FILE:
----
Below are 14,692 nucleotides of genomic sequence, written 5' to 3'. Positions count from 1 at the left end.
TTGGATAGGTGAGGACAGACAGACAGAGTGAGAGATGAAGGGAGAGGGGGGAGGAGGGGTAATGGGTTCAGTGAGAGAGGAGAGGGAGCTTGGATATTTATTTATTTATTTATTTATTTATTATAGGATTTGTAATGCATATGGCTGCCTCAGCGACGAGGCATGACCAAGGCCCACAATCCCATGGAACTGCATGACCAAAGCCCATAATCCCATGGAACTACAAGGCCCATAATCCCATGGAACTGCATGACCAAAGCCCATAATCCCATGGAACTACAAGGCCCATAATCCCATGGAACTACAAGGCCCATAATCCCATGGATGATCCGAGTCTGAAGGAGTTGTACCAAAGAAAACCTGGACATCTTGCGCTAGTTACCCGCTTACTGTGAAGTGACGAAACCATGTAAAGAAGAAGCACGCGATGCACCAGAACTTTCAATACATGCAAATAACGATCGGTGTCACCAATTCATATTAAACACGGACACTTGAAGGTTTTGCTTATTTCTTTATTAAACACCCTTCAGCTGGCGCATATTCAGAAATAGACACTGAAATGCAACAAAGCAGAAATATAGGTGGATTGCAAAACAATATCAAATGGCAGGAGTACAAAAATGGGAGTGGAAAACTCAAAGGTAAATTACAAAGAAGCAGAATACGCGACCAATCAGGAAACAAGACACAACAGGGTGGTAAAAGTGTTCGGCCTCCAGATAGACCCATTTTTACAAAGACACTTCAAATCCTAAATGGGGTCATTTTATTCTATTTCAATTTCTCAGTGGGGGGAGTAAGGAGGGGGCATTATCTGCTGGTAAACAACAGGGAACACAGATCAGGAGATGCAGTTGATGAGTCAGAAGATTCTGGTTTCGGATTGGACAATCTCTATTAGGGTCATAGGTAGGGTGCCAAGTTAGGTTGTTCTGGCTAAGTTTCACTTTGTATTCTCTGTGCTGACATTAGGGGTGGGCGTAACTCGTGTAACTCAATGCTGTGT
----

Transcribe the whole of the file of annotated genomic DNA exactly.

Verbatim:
Below are 14,692 nucleotides of genomic sequence, written 5' to 3'. Positions count from 1 at the left end.
TTGGATAGGTGAGGACAGACAGACAGAGTGAGAGATGAAGGGAGAGGGGGGAGGAGGGGTAATGGGTTCAGTGAGAGAGGAGAGGGAGCTTGGATATTTATTTATTTATTTATTTATTTATTATAGGATTTGTAATGCATATGGCTGCCTCAGCGACGAGGCATGACCAAGGCCCACAATCCCATGGAACTGCATGACCAAAGCCCATAATCCCATGGAACTACAAGGCCCATAATCCCATGGAACTGCATGACCAAAGCCCATAATCCCATGGAACTACAAGGCCCATAATCCCATGGAACTACAAGGCCCATAATCCCATGGATGATCCGAGTCTGAAGGAGTTGTACCAAAGAAAACCTGGACATCTTGCGCTAGTTACCCGCTTACTGTGAAGTGACGAAACCATGTAAAGAAGAAGCACGCGATGCACCAGAACTTTCAATACATGCAAATAACGATCGGTGTCACCAATTCATATTAAACACGGACACTTGAAGGTTTTGCTTATTTCTTTATTAAACACCCTTCAGCTGGCGCATATTCAGAAATAGACACTGAAATGCAACAAAGCAGAAATATAGGTGGATTGCAAAACAATATCAAATGGCAGGAGTACAAAAATGGGAGTGGAAAACTCAAAGGTAAATTACAAAGAAGCAGAATACGCGACCAATCAGGAAACAAGACACAACAGGGTGGTAAAAGTGTTCGGCCTCCAGATAGACCCATTTTTACAAAGACACTTCAAATCCTAAATGGGGTCATTTTATTCTATTTCAATTTCTCAGTGGGGGGAGTAAGGAGGGGGCATTATCTGCTGGTAAACAACAGGGAACACAGATCAGGAGATGCAGTTGATGAGTCAGAAGATTCTGGTTTCGGATTGGACAATCTCTATTAGGGTCATAGGTAGGGTGCCAAGTTAGGTTGTTCTGGCTAAGTTTCACTTTGTATTCTCTGTGCTGACATTAGGGGTGGGCGTAACTCGTGTAACTCAATGCTGTGT